Should I invest my bonus in my children’s 529 plans?


Q. I have saved $160,000 for two children who will go to college in two and four years. I just got a big bonus at work — $50,000 — and I’m wondering what I should do with it so it doesn’t hurt their financial aid. Should I add it to a 529 plan?
— Parent

A. 529 plans are a terrific way to save for college.

A first step would be to talk to a good college counselor and give them the specifics of your financial situation and get their thoughts.

“Financial aid is dependent on your income and assets,” said Jeanne Kane, a certified financial planner with JFL Total Wealth Management in Boonton. “It is possible that you may never qualify for aid or potentially you will. You need to start there.”

529s are tax-advantaged savings vehicles. The investment growth is tax-free if the funds are used to pay for “qualified education expenses” such as tuition, fees, books, supplies, and in some cases, room and board costs, Kane said.

“With just a few years to go before your kids are in college, you are in a place where the popular age-based investment options in 529 plans are becoming much more conservative, so you probably are not going to get much in terms of growth,” she said.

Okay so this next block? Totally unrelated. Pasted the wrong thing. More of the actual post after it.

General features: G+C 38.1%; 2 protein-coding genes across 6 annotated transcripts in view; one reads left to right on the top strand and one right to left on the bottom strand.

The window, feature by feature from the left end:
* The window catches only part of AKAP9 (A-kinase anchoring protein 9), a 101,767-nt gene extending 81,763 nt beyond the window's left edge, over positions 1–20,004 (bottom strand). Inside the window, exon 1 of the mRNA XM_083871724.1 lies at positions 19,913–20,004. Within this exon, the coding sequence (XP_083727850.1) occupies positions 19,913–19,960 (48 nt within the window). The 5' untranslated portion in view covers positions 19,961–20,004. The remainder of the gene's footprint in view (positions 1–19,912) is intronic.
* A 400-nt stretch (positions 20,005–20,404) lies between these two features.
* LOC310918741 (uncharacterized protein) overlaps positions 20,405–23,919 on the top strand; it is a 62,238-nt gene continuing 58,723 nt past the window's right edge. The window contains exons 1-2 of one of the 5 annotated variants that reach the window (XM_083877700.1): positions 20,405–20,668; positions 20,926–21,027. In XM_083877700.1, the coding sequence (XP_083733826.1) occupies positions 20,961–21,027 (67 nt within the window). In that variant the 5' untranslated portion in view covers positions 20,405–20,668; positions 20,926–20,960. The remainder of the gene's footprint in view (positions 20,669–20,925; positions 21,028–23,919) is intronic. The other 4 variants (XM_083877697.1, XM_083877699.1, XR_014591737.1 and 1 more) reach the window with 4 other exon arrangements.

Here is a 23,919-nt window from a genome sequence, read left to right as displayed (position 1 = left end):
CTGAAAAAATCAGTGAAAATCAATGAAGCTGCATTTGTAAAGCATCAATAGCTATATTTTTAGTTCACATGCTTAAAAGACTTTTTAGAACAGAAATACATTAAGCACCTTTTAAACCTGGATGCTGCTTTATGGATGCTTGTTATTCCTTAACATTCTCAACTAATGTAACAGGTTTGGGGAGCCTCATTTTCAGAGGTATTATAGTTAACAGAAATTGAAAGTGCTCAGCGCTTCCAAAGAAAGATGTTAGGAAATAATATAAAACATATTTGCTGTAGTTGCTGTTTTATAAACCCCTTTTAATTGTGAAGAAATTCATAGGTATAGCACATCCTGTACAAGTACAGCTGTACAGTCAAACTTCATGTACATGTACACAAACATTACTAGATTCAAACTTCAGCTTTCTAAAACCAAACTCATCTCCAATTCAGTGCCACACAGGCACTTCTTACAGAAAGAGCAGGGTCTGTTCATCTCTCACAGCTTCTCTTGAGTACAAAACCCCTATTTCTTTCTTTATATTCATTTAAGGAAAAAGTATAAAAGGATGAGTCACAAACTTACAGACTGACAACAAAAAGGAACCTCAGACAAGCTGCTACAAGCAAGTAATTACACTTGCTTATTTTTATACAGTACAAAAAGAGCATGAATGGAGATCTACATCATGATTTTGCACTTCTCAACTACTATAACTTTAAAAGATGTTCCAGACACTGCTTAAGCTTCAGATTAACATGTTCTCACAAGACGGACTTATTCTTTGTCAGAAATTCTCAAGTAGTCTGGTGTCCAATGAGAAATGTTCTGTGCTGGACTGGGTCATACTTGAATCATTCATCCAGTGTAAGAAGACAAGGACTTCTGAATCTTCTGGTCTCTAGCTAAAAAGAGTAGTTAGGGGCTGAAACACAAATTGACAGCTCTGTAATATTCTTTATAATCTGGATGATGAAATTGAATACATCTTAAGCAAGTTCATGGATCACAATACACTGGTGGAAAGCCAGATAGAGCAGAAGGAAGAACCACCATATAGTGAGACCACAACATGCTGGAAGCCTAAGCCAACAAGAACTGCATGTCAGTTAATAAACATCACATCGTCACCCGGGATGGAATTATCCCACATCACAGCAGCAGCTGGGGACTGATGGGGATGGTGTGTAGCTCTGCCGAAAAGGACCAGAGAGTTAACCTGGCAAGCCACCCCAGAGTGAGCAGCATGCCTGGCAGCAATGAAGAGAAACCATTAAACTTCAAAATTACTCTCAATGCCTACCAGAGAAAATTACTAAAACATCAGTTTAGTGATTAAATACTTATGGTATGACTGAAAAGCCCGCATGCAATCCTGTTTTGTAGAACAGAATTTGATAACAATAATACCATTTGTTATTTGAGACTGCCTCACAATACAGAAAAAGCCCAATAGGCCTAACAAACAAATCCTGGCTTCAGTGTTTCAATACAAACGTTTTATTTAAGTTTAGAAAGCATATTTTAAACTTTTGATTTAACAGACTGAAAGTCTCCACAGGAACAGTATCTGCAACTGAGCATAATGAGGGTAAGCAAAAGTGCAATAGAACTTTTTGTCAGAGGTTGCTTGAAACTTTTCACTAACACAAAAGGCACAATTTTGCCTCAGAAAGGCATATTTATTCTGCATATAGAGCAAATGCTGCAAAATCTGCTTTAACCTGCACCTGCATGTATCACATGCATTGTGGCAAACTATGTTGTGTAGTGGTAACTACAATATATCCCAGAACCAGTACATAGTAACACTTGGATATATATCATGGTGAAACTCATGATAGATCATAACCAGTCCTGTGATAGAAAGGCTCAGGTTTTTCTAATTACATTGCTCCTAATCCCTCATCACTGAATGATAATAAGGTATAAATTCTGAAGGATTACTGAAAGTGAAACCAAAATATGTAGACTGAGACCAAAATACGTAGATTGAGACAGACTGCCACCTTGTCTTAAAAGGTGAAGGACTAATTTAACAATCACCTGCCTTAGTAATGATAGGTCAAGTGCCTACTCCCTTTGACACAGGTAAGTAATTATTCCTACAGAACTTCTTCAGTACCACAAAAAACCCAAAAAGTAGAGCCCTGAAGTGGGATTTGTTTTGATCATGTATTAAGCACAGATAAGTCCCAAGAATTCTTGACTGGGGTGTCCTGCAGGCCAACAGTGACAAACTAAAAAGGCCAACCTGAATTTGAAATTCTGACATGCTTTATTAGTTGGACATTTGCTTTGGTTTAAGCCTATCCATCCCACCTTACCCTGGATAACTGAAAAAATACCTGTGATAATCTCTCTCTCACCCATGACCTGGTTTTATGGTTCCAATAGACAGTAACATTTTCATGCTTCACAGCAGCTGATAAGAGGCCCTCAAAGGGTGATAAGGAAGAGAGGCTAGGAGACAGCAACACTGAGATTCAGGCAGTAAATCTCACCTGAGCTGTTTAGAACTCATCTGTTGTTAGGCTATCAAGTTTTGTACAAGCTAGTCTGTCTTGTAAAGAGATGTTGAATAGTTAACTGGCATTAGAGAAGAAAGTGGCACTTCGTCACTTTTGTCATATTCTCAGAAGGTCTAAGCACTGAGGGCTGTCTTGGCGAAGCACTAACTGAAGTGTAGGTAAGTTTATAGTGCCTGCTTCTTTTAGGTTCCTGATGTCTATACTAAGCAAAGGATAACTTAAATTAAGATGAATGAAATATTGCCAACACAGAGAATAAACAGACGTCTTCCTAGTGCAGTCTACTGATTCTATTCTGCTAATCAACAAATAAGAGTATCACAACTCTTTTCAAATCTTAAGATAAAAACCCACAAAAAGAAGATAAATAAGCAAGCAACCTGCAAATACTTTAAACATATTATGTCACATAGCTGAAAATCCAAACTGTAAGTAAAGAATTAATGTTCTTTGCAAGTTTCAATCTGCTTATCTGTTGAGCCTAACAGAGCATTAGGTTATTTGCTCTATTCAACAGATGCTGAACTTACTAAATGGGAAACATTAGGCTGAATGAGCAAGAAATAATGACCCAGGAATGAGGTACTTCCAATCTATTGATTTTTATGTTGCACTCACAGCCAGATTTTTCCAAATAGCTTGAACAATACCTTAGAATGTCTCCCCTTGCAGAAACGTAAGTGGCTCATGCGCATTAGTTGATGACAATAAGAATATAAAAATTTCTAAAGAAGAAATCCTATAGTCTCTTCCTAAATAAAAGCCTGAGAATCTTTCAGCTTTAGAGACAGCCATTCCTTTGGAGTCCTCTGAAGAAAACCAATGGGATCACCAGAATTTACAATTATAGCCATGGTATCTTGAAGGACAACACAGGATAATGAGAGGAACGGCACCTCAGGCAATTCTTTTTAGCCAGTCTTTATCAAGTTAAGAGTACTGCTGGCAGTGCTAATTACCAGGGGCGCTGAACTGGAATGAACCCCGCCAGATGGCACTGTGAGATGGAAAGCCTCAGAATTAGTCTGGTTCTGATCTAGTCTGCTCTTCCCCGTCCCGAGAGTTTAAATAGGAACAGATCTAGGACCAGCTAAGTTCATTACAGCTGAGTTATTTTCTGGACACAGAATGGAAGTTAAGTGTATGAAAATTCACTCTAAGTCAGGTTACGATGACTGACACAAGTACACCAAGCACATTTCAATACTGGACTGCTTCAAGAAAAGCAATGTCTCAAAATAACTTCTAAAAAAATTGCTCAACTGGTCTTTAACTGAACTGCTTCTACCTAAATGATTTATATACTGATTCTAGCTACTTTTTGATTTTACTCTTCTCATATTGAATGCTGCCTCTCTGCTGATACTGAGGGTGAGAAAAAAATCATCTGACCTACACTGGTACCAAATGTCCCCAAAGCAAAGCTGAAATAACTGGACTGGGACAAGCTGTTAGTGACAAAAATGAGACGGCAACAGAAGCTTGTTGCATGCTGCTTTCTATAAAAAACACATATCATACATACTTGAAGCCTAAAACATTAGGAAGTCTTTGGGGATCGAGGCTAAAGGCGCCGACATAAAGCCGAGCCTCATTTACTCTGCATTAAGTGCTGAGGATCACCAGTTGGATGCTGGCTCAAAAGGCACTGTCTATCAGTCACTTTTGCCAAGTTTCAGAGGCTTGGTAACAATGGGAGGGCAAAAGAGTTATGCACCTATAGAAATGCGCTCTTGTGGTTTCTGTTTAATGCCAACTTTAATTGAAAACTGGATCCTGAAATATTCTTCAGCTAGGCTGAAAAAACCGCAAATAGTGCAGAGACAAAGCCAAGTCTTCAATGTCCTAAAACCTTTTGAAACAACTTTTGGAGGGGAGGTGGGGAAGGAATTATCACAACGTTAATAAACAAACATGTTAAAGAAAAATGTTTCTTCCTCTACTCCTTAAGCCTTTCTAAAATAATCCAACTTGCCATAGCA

Age-based investment plans are more aggressive when the student is younger and adjust over time to become more conservative the closer the kids get to college, Kane said. The closer you get, the more you want to protect those funds, so the money is there for expenses.

Given your kids’ ages, the 529 plans are probably invested more conservatively so there won’t be that much growth. Instead, someone who looks at your overall financial situation and how much you expect college costs to be should be able to help guide you to make the best decision for this money, Kane said.

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This story was originally published on May 12, 2021. presents certain general financial planning principles and advice, but should never be viewed as a substitute for obtaining advice from a personal professional advisor who understands your unique individual circumstances.